Despite such prominent examples, and the large numbers of Glasgow merchants operating in the slave trade through English ports, very few slaving ships actually left from the Clyde. The main source, the International Slavery Database, reveals that about twenty slavers sailed directly from the Clyde, picking up just over 4,000 slaves on the African coast and carrying them across the Atlantic. This number of African men, women and children, equated to nearly half the population of Glasgow in the mid-seventeenth century. However it is an insignificant number compared with the hundreds of thousands carried by ships leaving from Bristol and Liverpool.


The Mearns Connection

From the eighteenth century the development of pastoral farming in Mearns depended largely on the Glasgow market, thanks to the growth of the city due to colonial trade. Mearns provided a large proportion of Glasgow’s butter, milk and cheese. From this time, the parish was just as much industrial as agricultural. Bleachfields and printfields sprang up all over Mearns, manufacturing cloth from cotton grown by enslaved Africans. Much of the finished cloth went back to the Americas to clothe the same enslaved African men, women and children.

Throughout the eighteenth century, like much of central Scotland, Mearns experienced a revolutionary growth in what could be produced from the land. Between the 1760s and 1790s, output from Mearns farms increased fourfold. Much of these improvements to the landscape were driven and funded by colonial merchants who had taken over the biggest estates from the traditional landowners. They were one of the few groups who had the abundant finances necessary to drain, enclose and lime fields, and to build mansions.

It is when we reach the owners of these big Mearns estates that we come to the most personal connection with slavery, and with Africans themselves. Of the top ten Mearns landowners by 1818, more than half had Caribbean or Virginia connections.

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Robert Allason, the owner of Greenbank along with his brothers, engaged in colonial trade, slave trading and slave ownership. Allason brought Africans, including ‘Negro John’, back to Mearns to serve as his personal servants at Greenbank. For more information about Greenbank, click here.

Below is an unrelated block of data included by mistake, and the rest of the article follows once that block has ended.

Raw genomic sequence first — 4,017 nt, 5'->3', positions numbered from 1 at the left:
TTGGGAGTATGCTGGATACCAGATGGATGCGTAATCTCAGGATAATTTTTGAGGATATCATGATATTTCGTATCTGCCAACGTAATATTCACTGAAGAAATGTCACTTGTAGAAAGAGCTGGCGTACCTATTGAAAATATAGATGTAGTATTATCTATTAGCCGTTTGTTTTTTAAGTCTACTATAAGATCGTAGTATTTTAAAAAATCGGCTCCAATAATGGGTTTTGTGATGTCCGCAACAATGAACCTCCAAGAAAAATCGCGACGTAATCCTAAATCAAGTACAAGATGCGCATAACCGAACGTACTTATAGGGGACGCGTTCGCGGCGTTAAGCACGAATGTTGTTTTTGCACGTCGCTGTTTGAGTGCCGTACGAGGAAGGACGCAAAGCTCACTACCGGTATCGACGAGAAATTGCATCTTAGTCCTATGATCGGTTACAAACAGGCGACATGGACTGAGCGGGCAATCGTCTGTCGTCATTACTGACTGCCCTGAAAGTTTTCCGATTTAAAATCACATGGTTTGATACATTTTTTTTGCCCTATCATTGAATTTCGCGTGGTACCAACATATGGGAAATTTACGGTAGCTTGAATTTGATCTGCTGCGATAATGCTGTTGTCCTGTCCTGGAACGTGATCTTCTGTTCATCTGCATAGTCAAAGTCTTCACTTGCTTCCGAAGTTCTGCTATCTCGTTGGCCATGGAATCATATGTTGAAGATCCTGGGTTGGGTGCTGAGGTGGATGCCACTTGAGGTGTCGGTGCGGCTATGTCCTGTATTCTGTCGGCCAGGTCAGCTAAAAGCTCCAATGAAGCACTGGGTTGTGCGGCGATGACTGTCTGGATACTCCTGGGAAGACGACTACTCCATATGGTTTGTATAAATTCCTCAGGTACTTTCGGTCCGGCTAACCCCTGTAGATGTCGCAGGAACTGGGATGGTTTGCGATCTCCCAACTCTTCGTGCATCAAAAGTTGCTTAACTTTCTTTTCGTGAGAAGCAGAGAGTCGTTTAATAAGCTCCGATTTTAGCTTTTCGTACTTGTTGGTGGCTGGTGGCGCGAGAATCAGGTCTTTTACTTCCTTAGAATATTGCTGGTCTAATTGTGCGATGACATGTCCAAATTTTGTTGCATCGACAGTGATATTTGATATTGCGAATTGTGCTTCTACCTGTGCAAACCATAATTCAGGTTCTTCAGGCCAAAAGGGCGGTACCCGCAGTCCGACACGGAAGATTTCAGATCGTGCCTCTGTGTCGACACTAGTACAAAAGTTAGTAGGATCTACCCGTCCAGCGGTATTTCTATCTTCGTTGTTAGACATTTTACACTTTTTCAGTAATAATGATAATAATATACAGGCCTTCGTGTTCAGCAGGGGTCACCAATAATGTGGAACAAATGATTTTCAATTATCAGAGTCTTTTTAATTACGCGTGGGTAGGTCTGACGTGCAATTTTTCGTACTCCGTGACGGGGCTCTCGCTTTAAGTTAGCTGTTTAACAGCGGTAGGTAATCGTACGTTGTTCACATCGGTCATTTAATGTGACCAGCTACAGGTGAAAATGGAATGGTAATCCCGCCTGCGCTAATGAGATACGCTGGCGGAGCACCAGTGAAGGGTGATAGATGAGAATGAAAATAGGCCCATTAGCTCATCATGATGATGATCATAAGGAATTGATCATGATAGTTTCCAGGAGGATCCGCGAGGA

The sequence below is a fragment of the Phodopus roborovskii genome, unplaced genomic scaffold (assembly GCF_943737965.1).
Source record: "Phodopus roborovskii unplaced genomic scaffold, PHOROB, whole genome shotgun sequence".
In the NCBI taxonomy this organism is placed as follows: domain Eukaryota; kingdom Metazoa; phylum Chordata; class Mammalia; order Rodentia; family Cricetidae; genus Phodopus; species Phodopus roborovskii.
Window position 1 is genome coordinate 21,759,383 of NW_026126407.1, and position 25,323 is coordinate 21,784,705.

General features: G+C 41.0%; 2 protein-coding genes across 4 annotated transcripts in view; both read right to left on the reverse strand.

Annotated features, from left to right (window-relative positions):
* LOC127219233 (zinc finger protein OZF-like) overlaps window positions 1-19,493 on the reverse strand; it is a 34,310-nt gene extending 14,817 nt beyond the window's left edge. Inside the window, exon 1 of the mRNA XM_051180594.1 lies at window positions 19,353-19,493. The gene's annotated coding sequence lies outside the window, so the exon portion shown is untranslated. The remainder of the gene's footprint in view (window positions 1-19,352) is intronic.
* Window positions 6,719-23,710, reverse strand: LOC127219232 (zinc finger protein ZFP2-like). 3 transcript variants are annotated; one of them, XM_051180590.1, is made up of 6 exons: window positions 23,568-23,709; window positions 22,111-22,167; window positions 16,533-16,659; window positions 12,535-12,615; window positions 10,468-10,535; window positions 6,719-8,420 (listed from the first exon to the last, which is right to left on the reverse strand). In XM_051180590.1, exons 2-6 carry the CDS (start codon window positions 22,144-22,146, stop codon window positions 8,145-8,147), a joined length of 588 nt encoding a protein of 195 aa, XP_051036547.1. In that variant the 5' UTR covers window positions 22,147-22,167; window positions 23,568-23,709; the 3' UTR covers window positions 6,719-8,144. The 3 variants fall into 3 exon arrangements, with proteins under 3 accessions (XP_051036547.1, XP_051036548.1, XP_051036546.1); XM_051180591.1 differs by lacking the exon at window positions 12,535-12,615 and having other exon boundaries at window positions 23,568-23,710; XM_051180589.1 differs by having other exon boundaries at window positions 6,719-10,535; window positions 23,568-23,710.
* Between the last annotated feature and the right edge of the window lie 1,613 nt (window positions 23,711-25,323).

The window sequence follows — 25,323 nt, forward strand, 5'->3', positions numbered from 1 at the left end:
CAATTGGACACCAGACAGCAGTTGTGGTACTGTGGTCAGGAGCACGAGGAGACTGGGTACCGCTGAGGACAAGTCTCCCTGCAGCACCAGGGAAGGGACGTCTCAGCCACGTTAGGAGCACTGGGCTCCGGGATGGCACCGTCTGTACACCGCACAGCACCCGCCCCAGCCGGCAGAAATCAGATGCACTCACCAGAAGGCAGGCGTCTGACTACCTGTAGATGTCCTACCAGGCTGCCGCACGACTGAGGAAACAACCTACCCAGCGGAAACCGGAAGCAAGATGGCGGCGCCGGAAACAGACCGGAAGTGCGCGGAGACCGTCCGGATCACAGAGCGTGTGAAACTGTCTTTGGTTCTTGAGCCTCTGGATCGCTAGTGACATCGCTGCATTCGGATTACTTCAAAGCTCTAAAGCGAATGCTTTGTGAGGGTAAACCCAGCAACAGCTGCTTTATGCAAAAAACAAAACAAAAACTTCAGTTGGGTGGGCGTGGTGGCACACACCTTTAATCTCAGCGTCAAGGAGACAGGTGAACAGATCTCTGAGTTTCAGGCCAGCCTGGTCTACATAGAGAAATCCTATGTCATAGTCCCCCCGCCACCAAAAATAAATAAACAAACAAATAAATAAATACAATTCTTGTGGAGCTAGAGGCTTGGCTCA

mas4

 

Alexander Hutchison (1725 - 1788) of Southfield  (later the site of Mearnskirk Hospital) was a Jamaican planter. For more information about Southfield, click here.

 

 

 

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The Murdochs of Capelrig historically had direct links to plantation ownership and were partners in Murdoch & Doddrell Sugar Refiners Glasgow. For more information about Capelrig, click here.

 

 

 

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Sir James Maxwell of Pollok served an apprenticeship on a Caribbean sugar plantation. Both Maxwells and Shaw Stewarts married the daughters of Caribbean slave overseers who worked for the McDowall planter family, mentioned above.

 

 

 
Walton and Duncarnock were owned by Speirs of Elderslie, a leading colonial merchant.

These merchants were not engaged in some distant trading process, but personally owned Africans, had contact with them, and some even brought a few back to Glasgow and Mearns as their servants and house boys.

 

Conclusions

In summary, we can answer questions about Mearns and African slavery as follows:-

  • We know that many Glaswegians were involved in slave trading from English ports.
  • Hundreds of Glasgow merchants personally owned tens of thousands of enslaved African men, women and children on sugar plantations.
  • Glasgow’s development from a regional market town to a global city depended largely on trade goods grown by the same enslaved Africans.
  • Mearns had deep connections with Glasgow’s development and served it with food and sustenance, especially dairy products.
  • Mearns printfields relied on slave-grown products and returned the finished goods to clothe the same slaves.
  • Glasgow merchants were also leading landowners in Mearns and ploughed slavery profits into the development of the Mearns landscape.

Despite such direct connections with slavery, it was invisible to the ordinary folk who lived and worked in Mearns. It would only have been when passing the ‘big hooses’ such as Greenbank that they would actually have glimpsed an African, perhaps ‘Negro John’, dressed up in fine clothes and bowing low, as he opened the door of his master’s coach.

Stuart Nisbet (2012)

Further reading:

Hancock,D., ‘Scots in the Slave Trade’ (2001).
Nisbet,S. M.,  ‘The Sugar Adventurers of Glasgow’, History Scotland (May-June 2009).
Dufill M., ‘Slavery & Abolition’, Volume 25, Issue 3 December 2004 , pp 102 - 122